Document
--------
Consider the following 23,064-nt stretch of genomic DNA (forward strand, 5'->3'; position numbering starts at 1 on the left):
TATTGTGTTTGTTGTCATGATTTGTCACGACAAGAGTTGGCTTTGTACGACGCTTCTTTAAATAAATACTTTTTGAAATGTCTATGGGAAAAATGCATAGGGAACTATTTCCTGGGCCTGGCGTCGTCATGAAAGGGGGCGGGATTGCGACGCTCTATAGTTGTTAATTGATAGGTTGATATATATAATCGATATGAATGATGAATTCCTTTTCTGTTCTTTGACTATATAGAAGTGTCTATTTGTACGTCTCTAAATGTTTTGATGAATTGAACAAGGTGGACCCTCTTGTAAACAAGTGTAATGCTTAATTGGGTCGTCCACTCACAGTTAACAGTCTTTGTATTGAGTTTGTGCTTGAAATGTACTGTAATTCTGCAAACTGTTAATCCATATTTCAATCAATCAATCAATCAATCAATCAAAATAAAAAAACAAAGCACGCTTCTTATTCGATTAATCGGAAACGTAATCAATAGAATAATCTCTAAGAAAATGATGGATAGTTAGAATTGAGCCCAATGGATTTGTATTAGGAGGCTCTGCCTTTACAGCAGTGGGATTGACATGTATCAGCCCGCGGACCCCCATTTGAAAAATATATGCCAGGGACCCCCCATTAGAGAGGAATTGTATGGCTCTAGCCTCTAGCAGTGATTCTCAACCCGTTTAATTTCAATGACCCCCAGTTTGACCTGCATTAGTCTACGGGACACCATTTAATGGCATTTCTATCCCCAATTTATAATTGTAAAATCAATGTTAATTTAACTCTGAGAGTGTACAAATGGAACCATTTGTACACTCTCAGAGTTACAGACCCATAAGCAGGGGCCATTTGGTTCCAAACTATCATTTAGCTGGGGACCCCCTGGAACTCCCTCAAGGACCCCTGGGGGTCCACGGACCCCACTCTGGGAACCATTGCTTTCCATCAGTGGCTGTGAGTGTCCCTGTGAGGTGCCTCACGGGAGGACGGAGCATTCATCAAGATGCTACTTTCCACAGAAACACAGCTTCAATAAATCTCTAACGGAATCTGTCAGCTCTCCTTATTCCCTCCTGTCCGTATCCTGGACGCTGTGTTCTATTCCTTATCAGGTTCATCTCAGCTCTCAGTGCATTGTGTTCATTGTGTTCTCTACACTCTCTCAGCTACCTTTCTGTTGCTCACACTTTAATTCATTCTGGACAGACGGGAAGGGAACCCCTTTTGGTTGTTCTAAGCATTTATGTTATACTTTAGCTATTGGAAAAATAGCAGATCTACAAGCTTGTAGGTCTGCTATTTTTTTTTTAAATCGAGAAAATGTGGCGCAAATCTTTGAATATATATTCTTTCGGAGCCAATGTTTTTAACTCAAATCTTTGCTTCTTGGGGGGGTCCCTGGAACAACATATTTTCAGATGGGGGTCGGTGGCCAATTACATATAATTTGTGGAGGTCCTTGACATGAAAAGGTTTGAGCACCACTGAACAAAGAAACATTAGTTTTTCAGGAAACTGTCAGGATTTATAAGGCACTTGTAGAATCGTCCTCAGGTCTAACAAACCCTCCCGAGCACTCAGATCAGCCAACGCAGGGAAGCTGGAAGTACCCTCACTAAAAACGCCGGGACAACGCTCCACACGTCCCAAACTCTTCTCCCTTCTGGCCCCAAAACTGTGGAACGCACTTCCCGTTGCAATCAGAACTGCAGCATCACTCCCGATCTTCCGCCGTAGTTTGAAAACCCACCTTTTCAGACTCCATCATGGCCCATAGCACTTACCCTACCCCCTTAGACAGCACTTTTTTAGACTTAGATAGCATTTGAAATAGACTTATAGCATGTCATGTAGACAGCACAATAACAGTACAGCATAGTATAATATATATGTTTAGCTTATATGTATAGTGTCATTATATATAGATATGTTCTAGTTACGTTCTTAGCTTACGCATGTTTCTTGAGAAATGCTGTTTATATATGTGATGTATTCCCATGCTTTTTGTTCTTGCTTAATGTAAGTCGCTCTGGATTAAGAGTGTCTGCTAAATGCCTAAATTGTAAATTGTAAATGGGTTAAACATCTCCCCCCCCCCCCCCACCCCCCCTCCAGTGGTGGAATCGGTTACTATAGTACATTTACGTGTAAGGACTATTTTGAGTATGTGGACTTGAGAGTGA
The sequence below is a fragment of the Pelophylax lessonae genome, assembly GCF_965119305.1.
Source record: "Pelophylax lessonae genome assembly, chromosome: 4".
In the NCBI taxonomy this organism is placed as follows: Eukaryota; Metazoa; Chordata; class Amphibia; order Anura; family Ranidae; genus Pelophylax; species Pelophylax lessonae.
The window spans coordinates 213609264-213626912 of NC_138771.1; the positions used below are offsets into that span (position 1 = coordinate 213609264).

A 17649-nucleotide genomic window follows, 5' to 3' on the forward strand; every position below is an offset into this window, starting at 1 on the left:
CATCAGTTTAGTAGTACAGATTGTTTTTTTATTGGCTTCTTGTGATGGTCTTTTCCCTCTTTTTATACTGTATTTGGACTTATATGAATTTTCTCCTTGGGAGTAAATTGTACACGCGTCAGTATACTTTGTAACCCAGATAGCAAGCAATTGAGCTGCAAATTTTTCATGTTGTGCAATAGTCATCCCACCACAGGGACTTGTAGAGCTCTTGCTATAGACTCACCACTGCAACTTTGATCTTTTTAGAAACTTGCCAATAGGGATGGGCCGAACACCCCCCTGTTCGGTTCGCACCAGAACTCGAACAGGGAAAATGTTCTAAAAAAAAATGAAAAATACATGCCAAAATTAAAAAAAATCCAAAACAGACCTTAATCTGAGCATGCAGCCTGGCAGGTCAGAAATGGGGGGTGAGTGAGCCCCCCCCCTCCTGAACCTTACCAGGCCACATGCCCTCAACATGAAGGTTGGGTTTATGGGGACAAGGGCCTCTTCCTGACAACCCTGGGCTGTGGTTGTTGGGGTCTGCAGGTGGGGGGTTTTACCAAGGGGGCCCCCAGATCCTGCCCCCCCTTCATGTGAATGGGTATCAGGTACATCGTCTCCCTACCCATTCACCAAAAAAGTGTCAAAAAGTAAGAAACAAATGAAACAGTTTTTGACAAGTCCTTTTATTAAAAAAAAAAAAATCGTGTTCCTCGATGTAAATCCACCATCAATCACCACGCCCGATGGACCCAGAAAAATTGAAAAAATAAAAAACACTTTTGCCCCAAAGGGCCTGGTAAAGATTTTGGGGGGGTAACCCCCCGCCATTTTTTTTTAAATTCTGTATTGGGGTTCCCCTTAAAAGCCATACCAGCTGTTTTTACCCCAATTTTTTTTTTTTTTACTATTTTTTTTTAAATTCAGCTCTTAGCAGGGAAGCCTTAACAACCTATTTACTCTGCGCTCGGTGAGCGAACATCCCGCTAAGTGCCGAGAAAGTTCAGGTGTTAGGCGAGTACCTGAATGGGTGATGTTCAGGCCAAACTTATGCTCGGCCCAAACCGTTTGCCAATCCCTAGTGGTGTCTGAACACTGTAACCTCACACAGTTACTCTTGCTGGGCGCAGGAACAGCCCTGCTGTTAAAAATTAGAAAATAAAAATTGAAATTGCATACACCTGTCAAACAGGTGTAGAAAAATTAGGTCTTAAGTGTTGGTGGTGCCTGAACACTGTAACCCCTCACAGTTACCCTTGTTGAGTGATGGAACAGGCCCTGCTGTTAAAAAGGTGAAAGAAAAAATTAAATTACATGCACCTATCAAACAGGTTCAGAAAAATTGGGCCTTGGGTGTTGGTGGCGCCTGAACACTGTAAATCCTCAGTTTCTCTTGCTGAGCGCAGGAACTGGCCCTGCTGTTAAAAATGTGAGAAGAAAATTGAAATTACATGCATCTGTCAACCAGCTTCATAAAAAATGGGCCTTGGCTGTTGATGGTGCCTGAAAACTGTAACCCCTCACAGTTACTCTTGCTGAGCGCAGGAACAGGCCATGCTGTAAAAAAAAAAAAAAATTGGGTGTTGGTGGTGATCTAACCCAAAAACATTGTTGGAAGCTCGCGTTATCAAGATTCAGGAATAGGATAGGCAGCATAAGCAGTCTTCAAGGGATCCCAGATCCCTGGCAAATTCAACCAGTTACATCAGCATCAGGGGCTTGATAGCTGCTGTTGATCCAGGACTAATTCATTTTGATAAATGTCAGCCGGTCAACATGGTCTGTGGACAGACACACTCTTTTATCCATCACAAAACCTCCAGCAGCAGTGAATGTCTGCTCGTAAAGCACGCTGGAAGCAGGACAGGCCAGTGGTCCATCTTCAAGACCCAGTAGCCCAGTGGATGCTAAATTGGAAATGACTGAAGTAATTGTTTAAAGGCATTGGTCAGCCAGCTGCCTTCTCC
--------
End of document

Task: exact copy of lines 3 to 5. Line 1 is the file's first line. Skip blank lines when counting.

The sequence below is a fragment of the Pelophylax lessonae genome, assembly GCF_965119305.1.
Source record: "Pelophylax lessonae genome assembly, chromosome: 4".
In the NCBI taxonomy this organism is placed as follows: Eukaryota; Metazoa; Chordata; class Amphibia; order Anura; family Ranidae; genus Pelophylax; species Pelophylax lessonae.